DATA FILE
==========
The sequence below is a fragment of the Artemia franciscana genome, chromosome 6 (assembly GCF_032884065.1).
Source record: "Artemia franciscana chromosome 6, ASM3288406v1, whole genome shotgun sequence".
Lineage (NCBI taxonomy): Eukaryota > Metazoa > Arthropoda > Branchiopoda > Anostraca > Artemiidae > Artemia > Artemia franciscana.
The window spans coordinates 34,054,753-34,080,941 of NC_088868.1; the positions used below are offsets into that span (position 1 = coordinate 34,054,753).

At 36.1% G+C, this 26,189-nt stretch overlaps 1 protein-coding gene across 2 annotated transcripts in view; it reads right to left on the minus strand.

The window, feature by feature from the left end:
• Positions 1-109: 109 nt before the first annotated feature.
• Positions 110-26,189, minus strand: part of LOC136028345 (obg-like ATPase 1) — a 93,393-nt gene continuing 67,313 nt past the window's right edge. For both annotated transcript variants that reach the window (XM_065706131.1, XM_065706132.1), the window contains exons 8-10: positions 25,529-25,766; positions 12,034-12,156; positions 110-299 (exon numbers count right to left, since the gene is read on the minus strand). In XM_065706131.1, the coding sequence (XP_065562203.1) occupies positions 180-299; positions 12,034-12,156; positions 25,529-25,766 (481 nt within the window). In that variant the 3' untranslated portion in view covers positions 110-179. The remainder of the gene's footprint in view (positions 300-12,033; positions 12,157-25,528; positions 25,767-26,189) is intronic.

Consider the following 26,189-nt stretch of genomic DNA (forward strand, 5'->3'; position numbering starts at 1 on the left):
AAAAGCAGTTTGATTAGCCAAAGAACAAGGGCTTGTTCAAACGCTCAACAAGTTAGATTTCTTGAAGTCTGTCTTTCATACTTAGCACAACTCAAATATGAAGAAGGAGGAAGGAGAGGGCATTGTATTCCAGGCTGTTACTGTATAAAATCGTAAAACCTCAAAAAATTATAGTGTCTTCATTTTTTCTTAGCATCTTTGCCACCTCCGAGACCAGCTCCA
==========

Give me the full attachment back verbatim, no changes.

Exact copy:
The sequence below is a fragment of the Artemia franciscana genome, chromosome 6 (assembly GCF_032884065.1).
Source record: "Artemia franciscana chromosome 6, ASM3288406v1, whole genome shotgun sequence".
Lineage (NCBI taxonomy): Eukaryota > Metazoa > Arthropoda > Branchiopoda > Anostraca > Artemiidae > Artemia > Artemia franciscana.
The window spans coordinates 34,054,753-34,080,941 of NC_088868.1; the positions used below are offsets into that span (position 1 = coordinate 34,054,753).

At 36.1% G+C, this 26,189-nt stretch overlaps 1 protein-coding gene across 2 annotated transcripts in view; it reads right to left on the minus strand.

The window, feature by feature from the left end:
• Positions 1-109: 109 nt before the first annotated feature.
• Positions 110-26,189, minus strand: part of LOC136028345 (obg-like ATPase 1) — a 93,393-nt gene continuing 67,313 nt past the window's right edge. For both annotated transcript variants that reach the window (XM_065706131.1, XM_065706132.1), the window contains exons 8-10: positions 25,529-25,766; positions 12,034-12,156; positions 110-299 (exon numbers count right to left, since the gene is read on the minus strand). In XM_065706131.1, the coding sequence (XP_065562203.1) occupies positions 180-299; positions 12,034-12,156; positions 25,529-25,766 (481 nt within the window). In that variant the 3' untranslated portion in view covers positions 110-179. The remainder of the gene's footprint in view (positions 300-12,033; positions 12,157-25,528; positions 25,767-26,189) is intronic.

Consider the following 26,189-nt stretch of genomic DNA (forward strand, 5'->3'; position numbering starts at 1 on the left):
AAAAGCAGTTTGATTAGCCAAAGAACAAGGGCTTGTTCAAACGCTCAACAAGTTAGATTTCTTGAAGTCTGTCTTTCATACTTAGCACAACTCAAATATGAAGAAGGAGGAAGGAGAGGGCATTGTATTCCAGGCTGTTACTGTATAAAATCGTAAAACCTCAAAAAATTATAGTGTCTTCATTTTTTCTTAGCATCTTTGCCACCTCCGAGACCAGCTCCA